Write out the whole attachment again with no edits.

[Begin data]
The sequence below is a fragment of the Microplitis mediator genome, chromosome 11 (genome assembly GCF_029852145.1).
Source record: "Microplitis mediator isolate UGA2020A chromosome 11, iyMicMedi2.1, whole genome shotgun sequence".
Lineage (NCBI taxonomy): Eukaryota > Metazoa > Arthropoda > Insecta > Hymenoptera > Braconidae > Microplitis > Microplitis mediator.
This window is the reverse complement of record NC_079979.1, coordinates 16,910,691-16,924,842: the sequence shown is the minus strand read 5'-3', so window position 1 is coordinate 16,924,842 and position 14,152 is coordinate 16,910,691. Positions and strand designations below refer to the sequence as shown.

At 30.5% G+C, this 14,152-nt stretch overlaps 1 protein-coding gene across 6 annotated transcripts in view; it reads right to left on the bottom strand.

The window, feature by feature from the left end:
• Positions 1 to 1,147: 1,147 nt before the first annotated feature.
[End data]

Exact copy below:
The sequence below is a fragment of the Microplitis mediator genome, chromosome 11 (genome assembly GCF_029852145.1).
Source record: "Microplitis mediator isolate UGA2020A chromosome 11, iyMicMedi2.1, whole genome shotgun sequence".
Lineage (NCBI taxonomy): Eukaryota > Metazoa > Arthropoda > Insecta > Hymenoptera > Braconidae > Microplitis > Microplitis mediator.
This window is the reverse complement of record NC_079979.1, coordinates 16,910,691-16,924,842: the sequence shown is the minus strand read 5'-3', so window position 1 is coordinate 16,924,842 and position 14,152 is coordinate 16,910,691. Positions and strand designations below refer to the sequence as shown.

At 30.5% G+C, this 14,152-nt stretch overlaps 1 protein-coding gene across 6 annotated transcripts in view; it reads right to left on the bottom strand.

The window, feature by feature from the left end:
• Positions 1 to 1,147: 1,147 nt before the first annotated feature.